Boston College Eagle, Chukwuma Ekwelum, M.Ed. ’12, remembers the moment he thought, “How can teaching kids about their heritage be illegal?” Ekwelum, affectionately known as “Chuks,” was in a seminar at the Lynch School of Education and Human Development where he and his peers were shown “Precious Knowledge,” a 2011 documentary about the ethnic studies ban in Arizona. Chuks knew that students performed better when they learned about their own history, so the documentary—which showed Mexican American students fighting in vain for their cultural heritage curriculum—stirred up a fire and led Chuks to re-evaluate the United States’ educational system, as well as his position in it.
Growing up in Boston, MA, Chuks celebrated his Nigerian roots at home and later introduced them to his classmates at school. His Nigerian heritage was part of who he was then and who he is now. When he arrived at Boston College to pursue a Master’s degree in Secondary Education, he joined the Donovan Urban Teaching Scholars Program cohort. This one-year intensive program instills within its members the importance of a social justice education, community building, critical inquiry, and equity, all values that Chuks carries with him through his work today, “Every conversation I have pertaining to education is done so through an equity lens, as I learned at Boston College.”
After his time at BC, Chuks served as the 10th Grade Humanities Teacher and Department Chair at Codman Academy Charter School in Dorchester, MA, while beginning his pursuit of a Ph.D. in Educational Leadership & Policy Analysis from the University of Wisconsin-Madison. Eventually, he transitioned into school leadership and his family grew to include his wife Vanessa and their three children: Josiah, Hadassah, and Adinah.
Throughout his years as an educator, Chuks has reflected upon and processed the political climate of the United States and the world. While doing so, he has often grappled with the reality of his life as a Nigerian-American male in the United States, which was not easy, a life lived under the constant threat of violence that negatively affected his mental health. Desperate to play a more meaningful role in shaping the global landscape of education, while finding a way to improve his own mental health, Chuks and his wife made the decision to answer a call from their continent of heritage to come home.
In 2020, at the height of the COVID-19 pandemic, Chuks and his family relocated to Rwanda, a nation nestled in the heart of Eastern/Central Africa. To him, given all the country has overcome, it was the perfect place to settle with his family and begin his healing process. But when he arrived, he soon recognized that children at certain schools in Rwanda, like so many black and brown school children in the United States, were not receiving the type of education that would adequately prepare them to function well as adults. So, in 2021, he and his wife established the Legacy of Excellence Academy (LEA) to help fill this void. The aim of LEA is to provide an accessible, high-quality, culturally-responsive, private education not just to youth in Rwanda, but to youth across the African Diaspora as well. This faith-based, secondary, tech-integrated school is geared toward reaching children that exist on all rungs of the socioeconomic ladder.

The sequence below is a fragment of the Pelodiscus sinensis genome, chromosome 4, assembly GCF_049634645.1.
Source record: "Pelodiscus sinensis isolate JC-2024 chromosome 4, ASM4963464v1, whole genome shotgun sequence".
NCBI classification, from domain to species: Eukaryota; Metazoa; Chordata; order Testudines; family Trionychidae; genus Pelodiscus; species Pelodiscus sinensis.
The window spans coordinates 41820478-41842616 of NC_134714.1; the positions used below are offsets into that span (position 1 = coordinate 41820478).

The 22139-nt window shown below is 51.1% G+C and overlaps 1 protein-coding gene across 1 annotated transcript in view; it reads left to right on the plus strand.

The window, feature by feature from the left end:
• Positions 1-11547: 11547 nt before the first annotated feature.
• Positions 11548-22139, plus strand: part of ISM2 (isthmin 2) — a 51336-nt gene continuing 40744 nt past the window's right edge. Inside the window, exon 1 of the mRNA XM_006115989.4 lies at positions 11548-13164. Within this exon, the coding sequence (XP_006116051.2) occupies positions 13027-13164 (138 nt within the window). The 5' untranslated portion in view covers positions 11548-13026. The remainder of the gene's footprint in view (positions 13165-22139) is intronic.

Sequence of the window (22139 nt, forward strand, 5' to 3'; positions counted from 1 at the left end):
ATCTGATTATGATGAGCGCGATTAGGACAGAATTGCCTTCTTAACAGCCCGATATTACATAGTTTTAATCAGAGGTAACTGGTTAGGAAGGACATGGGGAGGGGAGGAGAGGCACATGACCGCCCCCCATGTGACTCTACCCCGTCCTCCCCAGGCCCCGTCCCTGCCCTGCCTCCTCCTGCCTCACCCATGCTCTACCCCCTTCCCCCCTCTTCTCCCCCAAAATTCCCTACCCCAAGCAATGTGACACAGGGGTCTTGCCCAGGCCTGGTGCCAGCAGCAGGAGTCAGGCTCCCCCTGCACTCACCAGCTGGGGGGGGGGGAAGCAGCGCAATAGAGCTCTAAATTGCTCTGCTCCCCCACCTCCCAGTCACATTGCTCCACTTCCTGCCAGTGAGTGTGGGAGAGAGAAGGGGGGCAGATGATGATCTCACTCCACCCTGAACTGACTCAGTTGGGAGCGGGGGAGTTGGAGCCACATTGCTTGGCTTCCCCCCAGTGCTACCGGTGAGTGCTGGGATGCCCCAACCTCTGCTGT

Together, the Ekwelums plan to teach children about their African heritage more fully and accurately, “African history did not begin at slavery and end during the civil rights movement.” The school’s values and pedagogical approach are meant to meet the holistic needs of its students. The Legacy of Excellence Academy hopes to welcome the first class of local and international seventh graders during the 2023-2024 school year. Once LEA is finally off the ground with sufficient resources, it is their sincere hope that LEA students will go on to graduate from the Academy with the tools needed to develop resilience and to build a brighter future for themselves and their communities.
To Chuks, his “life-changing and transformative” BC education is where innovative courses helped him develop his social justice lens. His message to future Donovan Scholars? “Please be moved to action! Things will not change if you simply sensationalize issues rather than try to solve them.”